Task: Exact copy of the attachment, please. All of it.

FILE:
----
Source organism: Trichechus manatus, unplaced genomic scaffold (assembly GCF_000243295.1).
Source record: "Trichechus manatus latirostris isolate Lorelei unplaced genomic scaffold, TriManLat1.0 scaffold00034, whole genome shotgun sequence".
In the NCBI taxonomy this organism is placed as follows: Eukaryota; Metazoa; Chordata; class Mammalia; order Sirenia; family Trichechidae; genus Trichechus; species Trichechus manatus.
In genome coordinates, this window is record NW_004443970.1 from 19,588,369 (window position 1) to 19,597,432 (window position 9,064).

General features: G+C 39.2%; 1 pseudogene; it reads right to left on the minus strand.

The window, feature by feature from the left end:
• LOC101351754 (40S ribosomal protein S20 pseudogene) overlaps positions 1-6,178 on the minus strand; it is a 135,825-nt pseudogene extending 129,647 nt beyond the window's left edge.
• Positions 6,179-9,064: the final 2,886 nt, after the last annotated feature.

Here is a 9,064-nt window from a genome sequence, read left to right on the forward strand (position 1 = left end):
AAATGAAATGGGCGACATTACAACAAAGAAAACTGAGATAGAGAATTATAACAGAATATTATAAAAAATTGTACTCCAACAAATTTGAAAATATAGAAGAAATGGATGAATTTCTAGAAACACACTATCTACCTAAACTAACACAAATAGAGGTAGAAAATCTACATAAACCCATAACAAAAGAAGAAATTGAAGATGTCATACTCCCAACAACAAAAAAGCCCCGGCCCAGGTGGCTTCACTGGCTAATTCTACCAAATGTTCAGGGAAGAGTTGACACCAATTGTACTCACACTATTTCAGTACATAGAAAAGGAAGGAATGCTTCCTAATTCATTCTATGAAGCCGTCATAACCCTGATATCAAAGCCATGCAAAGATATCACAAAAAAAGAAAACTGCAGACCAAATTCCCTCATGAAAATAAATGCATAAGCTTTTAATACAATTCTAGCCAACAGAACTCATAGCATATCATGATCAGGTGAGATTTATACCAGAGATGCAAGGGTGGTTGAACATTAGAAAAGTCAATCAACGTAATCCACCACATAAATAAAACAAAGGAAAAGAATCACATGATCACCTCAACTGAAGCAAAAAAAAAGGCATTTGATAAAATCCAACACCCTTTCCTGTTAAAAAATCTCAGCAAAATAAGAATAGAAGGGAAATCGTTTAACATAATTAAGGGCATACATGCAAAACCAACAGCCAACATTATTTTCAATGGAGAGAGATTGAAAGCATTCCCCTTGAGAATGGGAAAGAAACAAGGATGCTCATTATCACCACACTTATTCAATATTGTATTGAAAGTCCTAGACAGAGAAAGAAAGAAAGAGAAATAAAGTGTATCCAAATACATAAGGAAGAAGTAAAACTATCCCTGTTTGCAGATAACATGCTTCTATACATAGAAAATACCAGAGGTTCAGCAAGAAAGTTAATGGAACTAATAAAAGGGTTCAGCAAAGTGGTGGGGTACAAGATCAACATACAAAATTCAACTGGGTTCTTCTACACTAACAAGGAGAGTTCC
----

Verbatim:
Source organism: Trichechus manatus, unplaced genomic scaffold (assembly GCF_000243295.1).
Source record: "Trichechus manatus latirostris isolate Lorelei unplaced genomic scaffold, TriManLat1.0 scaffold00034, whole genome shotgun sequence".
In the NCBI taxonomy this organism is placed as follows: Eukaryota; Metazoa; Chordata; class Mammalia; order Sirenia; family Trichechidae; genus Trichechus; species Trichechus manatus.
In genome coordinates, this window is record NW_004443970.1 from 19,588,369 (window position 1) to 19,597,432 (window position 9,064).

General features: G+C 39.2%; 1 pseudogene; it reads right to left on the minus strand.

The window, feature by feature from the left end:
• LOC101351754 (40S ribosomal protein S20 pseudogene) overlaps positions 1-6,178 on the minus strand; it is a 135,825-nt pseudogene extending 129,647 nt beyond the window's left edge.
• Positions 6,179-9,064: the final 2,886 nt, after the last annotated feature.

Here is a 9,064-nt window from a genome sequence, read left to right on the forward strand (position 1 = left end):
AAATGAAATGGGCGACATTACAACAAAGAAAACTGAGATAGAGAATTATAACAGAATATTATAAAAAATTGTACTCCAACAAATTTGAAAATATAGAAGAAATGGATGAATTTCTAGAAACACACTATCTACCTAAACTAACACAAATAGAGGTAGAAAATCTACATAAACCCATAACAAAAGAAGAAATTGAAGATGTCATACTCCCAACAACAAAAAAGCCCCGGCCCAGGTGGCTTCACTGGCTAATTCTACCAAATGTTCAGGGAAGAGTTGACACCAATTGTACTCACACTATTTCAGTACATAGAAAAGGAAGGAATGCTTCCTAATTCATTCTATGAAGCCGTCATAACCCTGATATCAAAGCCATGCAAAGATATCACAAAAAAAGAAAACTGCAGACCAAATTCCCTCATGAAAATAAATGCATAAGCTTTTAATACAATTCTAGCCAACAGAACTCATAGCATATCATGATCAGGTGAGATTTATACCAGAGATGCAAGGGTGGTTGAACATTAGAAAAGTCAATCAACGTAATCCACCACATAAATAAAACAAAGGAAAAGAATCACATGATCACCTCAACTGAAGCAAAAAAAAAGGCATTTGATAAAATCCAACACCCTTTCCTGTTAAAAAATCTCAGCAAAATAAGAATAGAAGGGAAATCGTTTAACATAATTAAGGGCATACATGCAAAACCAACAGCCAACATTATTTTCAATGGAGAGAGATTGAAAGCATTCCCCTTGAGAATGGGAAAGAAACAAGGATGCTCATTATCACCACACTTATTCAATATTGTATTGAAAGTCCTAGACAGAGAAAGAAAGAAAGAGAAATAAAGTGTATCCAAATACATAAGGAAGAAGTAAAACTATCCCTGTTTGCAGATAACATGCTTCTATACATAGAAAATACCAGAGGTTCAGCAAGAAAGTTAATGGAACTAATAAAAGGGTTCAGCAAAGTGGTGGGGTACAAGATCAACATACAAAATTCAACTGGGTTCTTCTACACTAACAAGGAGAGTTCC